Scripps said: “A resolution passed in a workplace, or in a neighbourhood, is worth infinitely more than a dozen editorials in the Guardian, or a dozen motions put in parliament.”

Grenfell said: “Action needs to be taken, but the crucial question is, ‘what is the political perspective that action is based on?’… There’s been no shortage of appeals to bourgeois politicians and capitalist governments to intervene in Assange’s defence.

“We don’t disagree with placing demands on governments, but what we’ve always explained is that they’ll only take this step, which would come up against the US alliance and against their own attack on democratic rights domestically, if they’re forced to do so by mass pressure from below. That means mobilising a social force.”

Attendees expressed their warm appreciation of the meeting and the answers to the questions.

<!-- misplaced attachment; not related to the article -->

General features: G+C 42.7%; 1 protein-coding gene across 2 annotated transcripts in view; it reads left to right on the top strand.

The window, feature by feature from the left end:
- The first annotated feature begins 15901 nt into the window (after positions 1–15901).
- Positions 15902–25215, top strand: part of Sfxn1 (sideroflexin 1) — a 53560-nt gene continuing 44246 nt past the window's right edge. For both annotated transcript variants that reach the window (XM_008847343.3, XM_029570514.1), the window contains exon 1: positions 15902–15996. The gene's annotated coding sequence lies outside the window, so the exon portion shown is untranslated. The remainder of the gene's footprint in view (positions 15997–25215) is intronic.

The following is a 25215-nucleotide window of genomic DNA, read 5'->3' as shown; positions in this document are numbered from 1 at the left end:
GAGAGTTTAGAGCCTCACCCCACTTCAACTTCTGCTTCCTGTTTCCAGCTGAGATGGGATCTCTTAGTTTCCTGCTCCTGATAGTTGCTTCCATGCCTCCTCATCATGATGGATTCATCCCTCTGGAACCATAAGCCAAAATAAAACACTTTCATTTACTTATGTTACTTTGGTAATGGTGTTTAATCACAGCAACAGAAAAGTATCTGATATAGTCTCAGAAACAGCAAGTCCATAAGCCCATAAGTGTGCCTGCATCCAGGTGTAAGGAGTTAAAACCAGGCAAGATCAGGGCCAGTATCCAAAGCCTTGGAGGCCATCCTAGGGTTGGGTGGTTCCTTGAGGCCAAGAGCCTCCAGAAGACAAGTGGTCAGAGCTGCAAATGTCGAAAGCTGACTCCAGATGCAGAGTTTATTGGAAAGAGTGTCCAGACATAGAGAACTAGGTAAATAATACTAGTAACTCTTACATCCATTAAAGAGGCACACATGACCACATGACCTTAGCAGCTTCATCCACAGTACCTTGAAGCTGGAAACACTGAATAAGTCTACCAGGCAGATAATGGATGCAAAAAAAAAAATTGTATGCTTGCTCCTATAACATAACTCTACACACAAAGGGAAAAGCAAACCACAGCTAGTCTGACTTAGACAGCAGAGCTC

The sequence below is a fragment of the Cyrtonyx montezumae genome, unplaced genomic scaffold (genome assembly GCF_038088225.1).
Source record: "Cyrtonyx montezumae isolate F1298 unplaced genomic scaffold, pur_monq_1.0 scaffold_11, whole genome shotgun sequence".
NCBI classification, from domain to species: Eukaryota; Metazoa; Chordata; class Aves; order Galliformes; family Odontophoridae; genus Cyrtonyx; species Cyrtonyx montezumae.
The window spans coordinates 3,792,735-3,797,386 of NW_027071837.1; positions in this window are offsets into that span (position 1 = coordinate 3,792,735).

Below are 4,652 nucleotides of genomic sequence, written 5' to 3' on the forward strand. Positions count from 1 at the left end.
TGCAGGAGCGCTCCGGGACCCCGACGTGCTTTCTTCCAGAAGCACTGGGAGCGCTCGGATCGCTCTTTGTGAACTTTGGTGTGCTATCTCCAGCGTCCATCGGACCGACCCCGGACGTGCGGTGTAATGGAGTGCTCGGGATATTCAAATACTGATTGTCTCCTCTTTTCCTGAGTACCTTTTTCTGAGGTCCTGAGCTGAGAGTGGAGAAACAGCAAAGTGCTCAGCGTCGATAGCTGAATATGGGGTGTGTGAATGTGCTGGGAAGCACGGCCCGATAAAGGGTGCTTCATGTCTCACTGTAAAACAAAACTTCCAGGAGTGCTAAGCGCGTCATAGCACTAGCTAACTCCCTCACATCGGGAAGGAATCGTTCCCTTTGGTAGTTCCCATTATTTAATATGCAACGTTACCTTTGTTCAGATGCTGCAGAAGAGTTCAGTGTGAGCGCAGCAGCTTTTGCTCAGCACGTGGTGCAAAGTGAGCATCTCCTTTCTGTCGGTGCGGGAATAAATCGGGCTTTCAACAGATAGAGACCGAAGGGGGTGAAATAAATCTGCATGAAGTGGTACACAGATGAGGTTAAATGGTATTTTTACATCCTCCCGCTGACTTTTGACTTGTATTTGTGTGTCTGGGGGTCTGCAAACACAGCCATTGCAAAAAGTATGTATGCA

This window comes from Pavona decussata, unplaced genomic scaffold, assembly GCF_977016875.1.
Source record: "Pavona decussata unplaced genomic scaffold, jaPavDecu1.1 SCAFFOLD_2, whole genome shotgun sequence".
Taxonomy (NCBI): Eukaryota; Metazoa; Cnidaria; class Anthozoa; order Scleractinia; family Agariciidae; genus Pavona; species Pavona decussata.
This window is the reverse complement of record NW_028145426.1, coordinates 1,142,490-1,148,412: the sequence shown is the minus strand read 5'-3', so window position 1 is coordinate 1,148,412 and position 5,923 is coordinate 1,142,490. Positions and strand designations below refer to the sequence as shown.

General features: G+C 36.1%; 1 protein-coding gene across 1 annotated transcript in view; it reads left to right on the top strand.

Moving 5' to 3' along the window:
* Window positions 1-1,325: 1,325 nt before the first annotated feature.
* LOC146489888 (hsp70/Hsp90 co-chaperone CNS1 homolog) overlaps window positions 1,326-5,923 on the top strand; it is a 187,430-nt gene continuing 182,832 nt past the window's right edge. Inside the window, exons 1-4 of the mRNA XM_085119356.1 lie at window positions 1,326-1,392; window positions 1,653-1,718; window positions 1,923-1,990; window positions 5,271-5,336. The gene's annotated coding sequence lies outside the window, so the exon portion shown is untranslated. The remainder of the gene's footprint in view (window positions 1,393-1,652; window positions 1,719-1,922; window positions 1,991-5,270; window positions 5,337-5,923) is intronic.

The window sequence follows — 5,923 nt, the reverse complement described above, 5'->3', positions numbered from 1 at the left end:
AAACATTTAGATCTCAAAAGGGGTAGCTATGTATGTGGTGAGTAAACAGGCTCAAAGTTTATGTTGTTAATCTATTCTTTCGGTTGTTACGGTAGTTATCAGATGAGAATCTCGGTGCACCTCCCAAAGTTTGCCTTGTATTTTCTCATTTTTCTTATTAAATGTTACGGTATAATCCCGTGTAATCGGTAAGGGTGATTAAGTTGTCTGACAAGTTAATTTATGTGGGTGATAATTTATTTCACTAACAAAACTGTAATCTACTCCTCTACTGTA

Iwan wrote: “Many, many thanks to the speakers and organizers for this important meeting and the tireless efforts of the SEP to free Julian Assange!”

Ingrid said: “Misinformation is everywhere, not only mainstream but alternative platforms. WSWS is the only place that makes sense in very dark times.”

Pietro wrote: “Julian’s freedom is a revolutionary question. Julian represents anti-war sentiment. That is why his freedom is synonymous with the overthrow of the warmongering capitalist system.”

Mitchell, an IT worker from Queensland, said: “The events of the last few years show that it’s up to people power to do the work. All change will come from the bottom up, not the top down. I don’t trust the press anymore. I’ve read the World Socialist Web Site for 5-6 years; I’m an avid reader of it.”

He continued: “Barnaby Joyce? I don’t trust him. Those politicians aren’t going to help, they dictate over us. The working class needs to assert its independence to carry this struggle forward.”